Profits can account for a significant part of domestic price formation and affect the pass-through of changes in costs to final prices. National accounts contain a broad measure of profits, gross operating surplus, which can tell us more about the role of profits for domestic price pressures, as measured in the GDP deflator. This box illustrates how profits have recently shaped domestic price pressures in the euro area. It explains which factors are the main drivers of the movements in profit margins and discusses how they have likely contributed to their recent developments.

Economic Bulletin Issue 6, 2019
26 September 2019
The September policy package

Abstract

JEL Classification

E40 : Macroeconomics and Monetary Economics→Money and Interest Rates→General

E52 : Macroeconomics and Monetary Economics→Monetary Policy, Central Banking, and the Supply of Money and Credit→Monetary Policy

E58 : Macroeconomics and Monetary Economics→Monetary Policy, Central Banking, and the Supply of Money and Credit→Central Banks and Their Policies

Abstract

This box describes the elements and underlying rationale of the Governing Council’s comprehensive policy package decided in September.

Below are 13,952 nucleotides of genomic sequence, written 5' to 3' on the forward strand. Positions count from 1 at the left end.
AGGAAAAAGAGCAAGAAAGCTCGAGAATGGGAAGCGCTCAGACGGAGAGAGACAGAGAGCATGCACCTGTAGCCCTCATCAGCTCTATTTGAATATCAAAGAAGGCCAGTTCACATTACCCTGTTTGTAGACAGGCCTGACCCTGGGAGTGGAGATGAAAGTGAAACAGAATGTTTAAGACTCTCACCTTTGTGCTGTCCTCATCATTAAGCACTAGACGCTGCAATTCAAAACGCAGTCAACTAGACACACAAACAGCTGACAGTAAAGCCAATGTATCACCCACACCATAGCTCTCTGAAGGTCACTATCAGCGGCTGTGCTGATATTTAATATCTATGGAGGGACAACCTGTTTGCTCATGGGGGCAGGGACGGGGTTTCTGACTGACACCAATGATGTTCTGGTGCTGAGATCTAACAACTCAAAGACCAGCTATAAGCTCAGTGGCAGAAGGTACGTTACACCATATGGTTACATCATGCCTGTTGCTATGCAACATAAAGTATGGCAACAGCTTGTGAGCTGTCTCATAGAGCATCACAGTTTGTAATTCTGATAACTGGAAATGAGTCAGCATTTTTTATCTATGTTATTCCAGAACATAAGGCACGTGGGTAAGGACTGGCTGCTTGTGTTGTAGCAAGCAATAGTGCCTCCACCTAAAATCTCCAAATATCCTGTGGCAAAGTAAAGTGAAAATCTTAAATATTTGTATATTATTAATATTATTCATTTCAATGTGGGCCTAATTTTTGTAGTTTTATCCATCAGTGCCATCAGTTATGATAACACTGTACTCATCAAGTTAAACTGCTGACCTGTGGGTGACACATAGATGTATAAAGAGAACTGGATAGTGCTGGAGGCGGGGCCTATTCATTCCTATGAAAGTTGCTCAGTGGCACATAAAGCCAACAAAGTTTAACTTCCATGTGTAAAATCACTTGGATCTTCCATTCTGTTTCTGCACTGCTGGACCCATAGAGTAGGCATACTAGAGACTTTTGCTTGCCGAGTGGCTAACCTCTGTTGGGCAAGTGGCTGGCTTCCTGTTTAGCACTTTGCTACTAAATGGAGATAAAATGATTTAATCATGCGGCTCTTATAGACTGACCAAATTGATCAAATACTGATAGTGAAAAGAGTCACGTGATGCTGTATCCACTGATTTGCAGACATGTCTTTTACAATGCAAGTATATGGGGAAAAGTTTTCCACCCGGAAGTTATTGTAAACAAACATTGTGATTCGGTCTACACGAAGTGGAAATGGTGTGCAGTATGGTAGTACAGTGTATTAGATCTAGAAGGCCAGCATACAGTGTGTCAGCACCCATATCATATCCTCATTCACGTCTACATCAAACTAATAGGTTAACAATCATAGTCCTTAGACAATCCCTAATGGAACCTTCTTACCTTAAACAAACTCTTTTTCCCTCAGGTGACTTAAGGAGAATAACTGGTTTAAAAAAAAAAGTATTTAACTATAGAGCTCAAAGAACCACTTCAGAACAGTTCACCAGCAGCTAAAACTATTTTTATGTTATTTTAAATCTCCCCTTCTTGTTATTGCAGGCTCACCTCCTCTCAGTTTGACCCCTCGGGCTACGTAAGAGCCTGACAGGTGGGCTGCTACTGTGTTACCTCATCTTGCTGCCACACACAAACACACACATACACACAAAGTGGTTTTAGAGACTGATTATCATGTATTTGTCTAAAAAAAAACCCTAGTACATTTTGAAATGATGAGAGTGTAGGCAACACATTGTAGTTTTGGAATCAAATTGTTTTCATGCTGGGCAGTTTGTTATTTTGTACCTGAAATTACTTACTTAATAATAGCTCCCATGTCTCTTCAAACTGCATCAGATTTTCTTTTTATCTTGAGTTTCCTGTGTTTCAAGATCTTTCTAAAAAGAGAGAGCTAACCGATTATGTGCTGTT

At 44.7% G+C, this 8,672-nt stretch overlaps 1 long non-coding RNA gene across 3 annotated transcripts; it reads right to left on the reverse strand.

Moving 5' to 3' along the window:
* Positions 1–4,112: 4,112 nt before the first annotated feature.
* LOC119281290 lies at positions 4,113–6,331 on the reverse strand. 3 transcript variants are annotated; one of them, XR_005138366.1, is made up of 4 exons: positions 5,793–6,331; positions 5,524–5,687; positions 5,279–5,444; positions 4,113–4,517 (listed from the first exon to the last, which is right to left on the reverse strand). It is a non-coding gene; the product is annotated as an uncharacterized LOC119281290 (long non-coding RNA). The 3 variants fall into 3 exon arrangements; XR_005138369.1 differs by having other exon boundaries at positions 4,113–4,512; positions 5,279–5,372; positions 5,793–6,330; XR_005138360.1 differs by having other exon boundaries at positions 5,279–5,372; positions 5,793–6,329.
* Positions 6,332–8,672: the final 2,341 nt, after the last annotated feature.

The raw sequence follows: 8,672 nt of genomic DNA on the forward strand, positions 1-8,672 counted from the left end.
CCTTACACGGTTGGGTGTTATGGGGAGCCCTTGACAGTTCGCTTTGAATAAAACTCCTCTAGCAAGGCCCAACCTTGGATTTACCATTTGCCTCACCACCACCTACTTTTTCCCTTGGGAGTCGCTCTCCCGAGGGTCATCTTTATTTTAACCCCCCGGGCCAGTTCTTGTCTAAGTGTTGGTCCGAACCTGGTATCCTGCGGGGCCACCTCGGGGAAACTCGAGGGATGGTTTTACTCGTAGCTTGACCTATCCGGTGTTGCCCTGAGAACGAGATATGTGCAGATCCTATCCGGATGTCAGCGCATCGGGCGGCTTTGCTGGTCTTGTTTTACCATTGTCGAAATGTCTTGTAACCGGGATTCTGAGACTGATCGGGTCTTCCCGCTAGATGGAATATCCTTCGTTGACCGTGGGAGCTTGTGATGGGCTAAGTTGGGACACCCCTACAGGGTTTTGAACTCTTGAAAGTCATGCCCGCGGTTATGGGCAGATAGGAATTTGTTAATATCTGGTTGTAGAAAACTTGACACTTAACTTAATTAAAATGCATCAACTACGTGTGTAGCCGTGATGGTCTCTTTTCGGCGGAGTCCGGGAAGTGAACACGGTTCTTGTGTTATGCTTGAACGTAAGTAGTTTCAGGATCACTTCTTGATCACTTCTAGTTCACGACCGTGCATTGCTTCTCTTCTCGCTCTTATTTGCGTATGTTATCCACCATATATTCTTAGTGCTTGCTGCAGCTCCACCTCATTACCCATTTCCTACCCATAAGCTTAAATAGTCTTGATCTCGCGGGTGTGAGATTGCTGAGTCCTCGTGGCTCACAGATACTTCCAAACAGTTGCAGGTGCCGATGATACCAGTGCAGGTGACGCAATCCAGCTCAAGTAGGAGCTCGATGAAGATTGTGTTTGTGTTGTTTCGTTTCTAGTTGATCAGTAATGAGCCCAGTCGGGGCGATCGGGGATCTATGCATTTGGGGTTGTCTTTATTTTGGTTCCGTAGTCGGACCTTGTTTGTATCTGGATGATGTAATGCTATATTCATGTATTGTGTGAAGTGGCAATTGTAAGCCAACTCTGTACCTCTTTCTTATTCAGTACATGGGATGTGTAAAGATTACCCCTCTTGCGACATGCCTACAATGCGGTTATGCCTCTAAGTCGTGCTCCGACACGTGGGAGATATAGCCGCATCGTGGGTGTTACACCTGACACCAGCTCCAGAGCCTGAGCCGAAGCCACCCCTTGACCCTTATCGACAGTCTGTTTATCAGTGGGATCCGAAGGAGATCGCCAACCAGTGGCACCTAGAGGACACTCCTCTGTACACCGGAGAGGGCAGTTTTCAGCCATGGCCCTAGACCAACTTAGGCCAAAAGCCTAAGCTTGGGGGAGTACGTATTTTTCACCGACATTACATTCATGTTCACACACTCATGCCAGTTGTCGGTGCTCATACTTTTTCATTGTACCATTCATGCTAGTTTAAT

Economic Bulletin Issue 6, 2019
25 September 2019
Household income risk over the business cycle

Abstract

JEL Classification

E20 : Macroeconomics and Monetary Economics→Consumption, Saving, Production, Investment, Labor Markets, and Informal Economy→General

E21 : Macroeconomics and Monetary Economics→Consumption, Saving, Production, Investment, Labor Markets, and Informal Economy→Consumption, Saving, Wealth

E24 : Macroeconomics and Monetary Economics→Consumption, Saving, Production, Investment, Labor Markets, and Informal Economy→Employment, Unemployment, Wages, Intergenerational Income Distribution, Aggregate Human Capital

Abstract

Evidence suggests that household income risk is an important factor in the propagation of macroeconomic shocks and the transmission of economic policy. An analysis using survey data on income from the euro area suggests that the nature of household income risk in the euro area is comparable with the United States, in that (i) individual earnings risk is closely linked to the performance of the labour market, and (ii) in a downturn it increases much more for some groups of workers than for others. These insights are useful for assessing the current economic outlook and the role of income risk in amplifying macroeconomic shocks.

Economic Bulletin Issue 6, 2019
24 September 2019
How does the current employment expansion in the euro area compare with historical patterns?

Abstract

JEL Classification

E24 : Macroeconomics and Monetary Economics→Consumption, Saving, Production, Investment, Labor Markets, and Informal Economy→Employment, Unemployment, Wages, Intergenerational Income Distribution, Aggregate Human Capital